September 9, 2022
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Worker Power, Rent-Seeking and Income Inequality in Canada: A Sector-Level Analysis

This paper develops novel estimates of income inequality at the sector-level in Canada and examines links between sector-level income inequality and different conceptions of power. Using income tax tabulations, it finds that within-sector income inequality is relatively stable over time but there is significant variation in inequality across sectors. In particular, finance and insurance and real estate have high levels of inequality while public administration and utilities have low levels of inequality. Sectors with higher levels of unionization have lower top 10% income shares and higher bottom 50% income shares. Overall, the power held by different income groups should be better integrated into theories of the income distribution.




  • The top 1% of income earners in finance and insurance earn about 16% of income in the sector while in most sectors the top 1% of earners earn 6-10% of income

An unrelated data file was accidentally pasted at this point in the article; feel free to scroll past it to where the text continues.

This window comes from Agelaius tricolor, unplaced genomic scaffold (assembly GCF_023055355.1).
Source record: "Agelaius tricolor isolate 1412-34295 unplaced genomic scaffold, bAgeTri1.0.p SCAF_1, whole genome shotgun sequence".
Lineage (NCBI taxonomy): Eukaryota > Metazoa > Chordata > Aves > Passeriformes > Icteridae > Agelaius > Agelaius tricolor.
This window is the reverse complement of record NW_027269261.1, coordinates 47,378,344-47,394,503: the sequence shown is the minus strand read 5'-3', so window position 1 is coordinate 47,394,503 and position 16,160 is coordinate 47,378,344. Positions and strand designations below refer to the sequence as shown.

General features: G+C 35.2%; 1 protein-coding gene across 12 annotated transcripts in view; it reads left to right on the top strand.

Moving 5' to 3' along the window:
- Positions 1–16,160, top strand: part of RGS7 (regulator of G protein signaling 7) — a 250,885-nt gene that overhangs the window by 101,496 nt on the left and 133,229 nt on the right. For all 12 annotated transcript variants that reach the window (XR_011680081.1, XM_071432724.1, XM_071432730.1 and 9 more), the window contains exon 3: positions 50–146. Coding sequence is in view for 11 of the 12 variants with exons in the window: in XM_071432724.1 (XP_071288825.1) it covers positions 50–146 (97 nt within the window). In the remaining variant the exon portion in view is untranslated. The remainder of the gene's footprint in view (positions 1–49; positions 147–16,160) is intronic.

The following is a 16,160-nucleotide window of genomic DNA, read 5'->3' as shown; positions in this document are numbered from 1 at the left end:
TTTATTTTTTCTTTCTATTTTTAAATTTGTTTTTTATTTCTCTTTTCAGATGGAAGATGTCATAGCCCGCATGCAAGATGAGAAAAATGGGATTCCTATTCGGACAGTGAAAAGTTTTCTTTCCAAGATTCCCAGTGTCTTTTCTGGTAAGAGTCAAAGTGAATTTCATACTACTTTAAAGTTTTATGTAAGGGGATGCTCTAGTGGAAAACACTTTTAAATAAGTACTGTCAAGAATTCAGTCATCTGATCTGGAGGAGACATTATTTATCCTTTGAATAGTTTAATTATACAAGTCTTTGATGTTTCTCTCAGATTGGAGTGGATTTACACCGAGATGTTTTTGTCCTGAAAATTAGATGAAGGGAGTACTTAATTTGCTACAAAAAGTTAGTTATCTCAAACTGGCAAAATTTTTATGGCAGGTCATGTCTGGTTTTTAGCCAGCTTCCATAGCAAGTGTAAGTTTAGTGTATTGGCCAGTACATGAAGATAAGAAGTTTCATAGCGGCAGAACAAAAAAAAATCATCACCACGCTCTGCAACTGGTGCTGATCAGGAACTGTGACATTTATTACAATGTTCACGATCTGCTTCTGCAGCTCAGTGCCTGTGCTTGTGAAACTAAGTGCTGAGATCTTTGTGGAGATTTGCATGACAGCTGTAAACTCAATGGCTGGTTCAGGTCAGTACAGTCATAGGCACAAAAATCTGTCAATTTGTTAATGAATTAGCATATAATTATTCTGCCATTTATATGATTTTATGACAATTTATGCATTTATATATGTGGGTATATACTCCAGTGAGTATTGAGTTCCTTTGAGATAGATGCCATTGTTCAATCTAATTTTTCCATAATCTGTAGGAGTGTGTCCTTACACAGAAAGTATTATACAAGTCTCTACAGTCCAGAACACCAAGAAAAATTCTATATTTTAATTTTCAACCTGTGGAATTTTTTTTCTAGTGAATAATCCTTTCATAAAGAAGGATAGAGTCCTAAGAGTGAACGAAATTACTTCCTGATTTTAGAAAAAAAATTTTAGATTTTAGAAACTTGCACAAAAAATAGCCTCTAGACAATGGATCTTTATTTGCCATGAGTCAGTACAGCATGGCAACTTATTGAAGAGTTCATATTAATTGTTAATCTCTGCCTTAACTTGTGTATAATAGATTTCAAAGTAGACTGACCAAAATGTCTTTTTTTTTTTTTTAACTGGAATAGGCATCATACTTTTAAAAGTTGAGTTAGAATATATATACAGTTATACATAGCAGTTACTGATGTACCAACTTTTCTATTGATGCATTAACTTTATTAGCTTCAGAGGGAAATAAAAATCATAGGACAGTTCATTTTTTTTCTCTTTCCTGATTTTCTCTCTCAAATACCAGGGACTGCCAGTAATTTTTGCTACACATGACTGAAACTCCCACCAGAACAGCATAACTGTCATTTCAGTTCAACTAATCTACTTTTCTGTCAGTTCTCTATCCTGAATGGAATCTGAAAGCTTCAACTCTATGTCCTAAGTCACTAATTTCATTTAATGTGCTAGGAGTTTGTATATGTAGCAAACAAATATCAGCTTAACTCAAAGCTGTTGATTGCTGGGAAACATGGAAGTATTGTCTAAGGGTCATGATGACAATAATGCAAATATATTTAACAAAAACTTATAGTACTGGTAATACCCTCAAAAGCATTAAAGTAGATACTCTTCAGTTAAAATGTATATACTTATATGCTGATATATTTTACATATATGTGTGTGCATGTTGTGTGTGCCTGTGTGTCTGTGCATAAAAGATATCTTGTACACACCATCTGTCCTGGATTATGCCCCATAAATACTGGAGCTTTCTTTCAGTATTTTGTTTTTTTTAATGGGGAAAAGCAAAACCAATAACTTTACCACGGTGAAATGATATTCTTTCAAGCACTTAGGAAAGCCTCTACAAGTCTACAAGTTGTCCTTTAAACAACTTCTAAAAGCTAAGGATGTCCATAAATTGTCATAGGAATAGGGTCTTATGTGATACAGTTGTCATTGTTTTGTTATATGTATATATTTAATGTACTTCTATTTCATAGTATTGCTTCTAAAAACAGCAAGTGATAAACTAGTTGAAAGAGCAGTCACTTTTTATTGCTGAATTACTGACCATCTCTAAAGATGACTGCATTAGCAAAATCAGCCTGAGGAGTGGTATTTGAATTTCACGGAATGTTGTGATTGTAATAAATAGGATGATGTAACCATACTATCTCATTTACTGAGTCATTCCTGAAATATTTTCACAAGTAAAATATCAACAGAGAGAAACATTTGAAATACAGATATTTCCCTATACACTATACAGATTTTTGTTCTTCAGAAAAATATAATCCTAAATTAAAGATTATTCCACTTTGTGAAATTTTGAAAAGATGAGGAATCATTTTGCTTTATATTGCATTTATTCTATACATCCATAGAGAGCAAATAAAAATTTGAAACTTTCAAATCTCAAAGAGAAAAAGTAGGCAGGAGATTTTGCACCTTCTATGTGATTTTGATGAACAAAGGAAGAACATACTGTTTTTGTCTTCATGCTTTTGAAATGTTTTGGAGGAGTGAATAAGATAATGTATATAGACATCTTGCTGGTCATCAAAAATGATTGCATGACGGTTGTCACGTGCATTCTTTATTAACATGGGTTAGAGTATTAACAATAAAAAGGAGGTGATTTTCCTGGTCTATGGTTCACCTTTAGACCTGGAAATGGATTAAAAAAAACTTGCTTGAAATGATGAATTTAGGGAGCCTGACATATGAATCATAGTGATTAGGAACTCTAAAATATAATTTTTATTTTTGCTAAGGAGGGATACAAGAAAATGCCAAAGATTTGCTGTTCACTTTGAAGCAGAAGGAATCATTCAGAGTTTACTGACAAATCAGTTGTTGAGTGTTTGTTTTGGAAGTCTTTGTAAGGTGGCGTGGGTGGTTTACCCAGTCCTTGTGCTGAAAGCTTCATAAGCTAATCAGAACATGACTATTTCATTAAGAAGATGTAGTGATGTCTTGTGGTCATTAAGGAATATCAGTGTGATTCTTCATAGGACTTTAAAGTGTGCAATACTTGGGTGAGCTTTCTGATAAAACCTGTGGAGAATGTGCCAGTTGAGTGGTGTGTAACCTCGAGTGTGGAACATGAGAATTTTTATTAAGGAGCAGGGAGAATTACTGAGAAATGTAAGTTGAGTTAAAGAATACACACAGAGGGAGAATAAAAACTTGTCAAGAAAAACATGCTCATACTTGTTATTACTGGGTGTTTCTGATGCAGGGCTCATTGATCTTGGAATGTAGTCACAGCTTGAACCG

• Sectors with 1% higher unionization rates have on average 0.2pp higher top 10% shares after controlling for sector-level characteristics
  • Previous-year growth in sector-level average income is associated with higher sector-level income inequality
  • Conventional measures of income inequality which show stagnating top income shares in Canada could miss the recent rise in equity-based executive compensation



Figure: Income Concentration and Worker Power

Bottom 50% fiscal income shares and unionization rates in Canada by sector-year, 2000-2019.


Policy Recommendations

  • Strengthen labor laws to improve workers’ bargaining power relative to top executives

  • Improve data transparency so that researchers can better understand market power and its relation to income inequality




  • Silas Xuereb: Paris School of Economics.



Media Contact






The author thanks Facundo Alvaredo for his guidance and supervision, and Marc Morgan and Matthew Fisher-Post for helpful comments on earlier drafts.